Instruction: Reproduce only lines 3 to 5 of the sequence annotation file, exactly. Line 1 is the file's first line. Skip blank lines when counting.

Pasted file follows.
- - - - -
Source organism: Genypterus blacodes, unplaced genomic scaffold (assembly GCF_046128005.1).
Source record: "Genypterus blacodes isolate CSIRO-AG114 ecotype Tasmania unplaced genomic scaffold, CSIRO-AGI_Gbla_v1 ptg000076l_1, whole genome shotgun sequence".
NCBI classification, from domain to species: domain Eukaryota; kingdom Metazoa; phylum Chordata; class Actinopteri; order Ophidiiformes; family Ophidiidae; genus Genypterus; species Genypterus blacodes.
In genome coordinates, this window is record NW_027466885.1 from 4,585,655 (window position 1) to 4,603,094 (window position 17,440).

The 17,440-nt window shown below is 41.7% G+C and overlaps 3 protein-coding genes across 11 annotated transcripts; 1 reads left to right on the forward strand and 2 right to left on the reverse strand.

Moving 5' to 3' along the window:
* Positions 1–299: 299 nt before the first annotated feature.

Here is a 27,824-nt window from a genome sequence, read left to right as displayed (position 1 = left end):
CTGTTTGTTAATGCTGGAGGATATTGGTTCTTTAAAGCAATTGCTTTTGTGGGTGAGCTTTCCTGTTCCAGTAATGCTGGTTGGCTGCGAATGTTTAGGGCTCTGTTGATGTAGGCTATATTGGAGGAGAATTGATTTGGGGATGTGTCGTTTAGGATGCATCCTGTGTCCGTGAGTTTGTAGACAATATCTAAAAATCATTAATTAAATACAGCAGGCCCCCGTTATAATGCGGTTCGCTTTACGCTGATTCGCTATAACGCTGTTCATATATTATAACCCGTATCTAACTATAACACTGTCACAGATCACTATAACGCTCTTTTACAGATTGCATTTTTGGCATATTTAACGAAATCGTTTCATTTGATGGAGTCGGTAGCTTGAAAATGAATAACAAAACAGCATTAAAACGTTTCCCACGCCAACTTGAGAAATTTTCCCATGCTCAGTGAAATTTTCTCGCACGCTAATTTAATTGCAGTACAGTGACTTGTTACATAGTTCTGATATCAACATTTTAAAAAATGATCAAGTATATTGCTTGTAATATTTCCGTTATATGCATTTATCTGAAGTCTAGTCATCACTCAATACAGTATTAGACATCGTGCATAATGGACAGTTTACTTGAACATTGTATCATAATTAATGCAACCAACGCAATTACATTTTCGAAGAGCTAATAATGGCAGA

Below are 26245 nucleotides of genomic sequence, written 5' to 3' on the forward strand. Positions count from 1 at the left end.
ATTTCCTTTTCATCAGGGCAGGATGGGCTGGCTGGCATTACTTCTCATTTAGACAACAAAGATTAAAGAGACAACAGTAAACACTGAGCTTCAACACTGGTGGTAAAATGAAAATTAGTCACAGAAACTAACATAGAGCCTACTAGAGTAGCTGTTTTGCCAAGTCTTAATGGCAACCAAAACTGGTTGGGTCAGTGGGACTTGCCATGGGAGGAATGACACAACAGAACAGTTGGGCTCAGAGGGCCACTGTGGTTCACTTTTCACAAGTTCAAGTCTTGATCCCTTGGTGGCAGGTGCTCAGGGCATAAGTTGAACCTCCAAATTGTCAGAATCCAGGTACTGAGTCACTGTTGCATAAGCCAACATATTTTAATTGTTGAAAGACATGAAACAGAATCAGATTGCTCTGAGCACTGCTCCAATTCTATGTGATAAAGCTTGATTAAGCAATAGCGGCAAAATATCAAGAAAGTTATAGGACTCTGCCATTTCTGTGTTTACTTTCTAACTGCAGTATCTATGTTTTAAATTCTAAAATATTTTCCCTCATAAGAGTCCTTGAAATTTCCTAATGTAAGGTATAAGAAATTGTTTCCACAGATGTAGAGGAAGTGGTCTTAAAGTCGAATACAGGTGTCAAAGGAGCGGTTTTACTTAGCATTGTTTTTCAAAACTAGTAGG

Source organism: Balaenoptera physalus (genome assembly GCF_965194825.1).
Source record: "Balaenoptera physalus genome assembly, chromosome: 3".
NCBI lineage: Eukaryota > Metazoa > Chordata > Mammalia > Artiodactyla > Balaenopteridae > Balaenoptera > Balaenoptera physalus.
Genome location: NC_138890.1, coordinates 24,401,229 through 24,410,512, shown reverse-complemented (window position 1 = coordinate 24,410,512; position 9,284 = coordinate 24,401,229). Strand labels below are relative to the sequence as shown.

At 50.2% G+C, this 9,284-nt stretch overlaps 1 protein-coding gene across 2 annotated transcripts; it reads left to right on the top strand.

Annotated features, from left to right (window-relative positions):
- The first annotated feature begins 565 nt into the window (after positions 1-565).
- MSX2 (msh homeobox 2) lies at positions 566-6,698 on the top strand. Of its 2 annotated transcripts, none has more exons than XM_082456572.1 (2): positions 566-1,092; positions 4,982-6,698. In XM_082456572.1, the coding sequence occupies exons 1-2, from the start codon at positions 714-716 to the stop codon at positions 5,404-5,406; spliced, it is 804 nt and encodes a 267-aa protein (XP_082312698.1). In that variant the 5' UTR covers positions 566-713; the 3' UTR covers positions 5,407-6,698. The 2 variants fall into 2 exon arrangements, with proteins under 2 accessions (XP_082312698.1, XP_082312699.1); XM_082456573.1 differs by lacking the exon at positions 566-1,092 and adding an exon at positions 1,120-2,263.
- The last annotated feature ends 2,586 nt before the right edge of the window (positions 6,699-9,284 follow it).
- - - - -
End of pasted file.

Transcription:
NCBI classification, from domain to species: domain Eukaryota; kingdom Metazoa; phylum Chordata; class Actinopteri; order Ophidiiformes; family Ophidiidae; genus Genypterus; species Genypterus blacodes.
In genome coordinates, this window is record NW_027466885.1 from 4,585,655 (window position 1) to 4,603,094 (window position 17,440).

The 17,440-nt window shown below is 41.7% G+C and overlaps 3 protein-coding genes across 11 annotated transcripts; 1 reads left to right on the forward strand and 2 right to left on the reverse strand.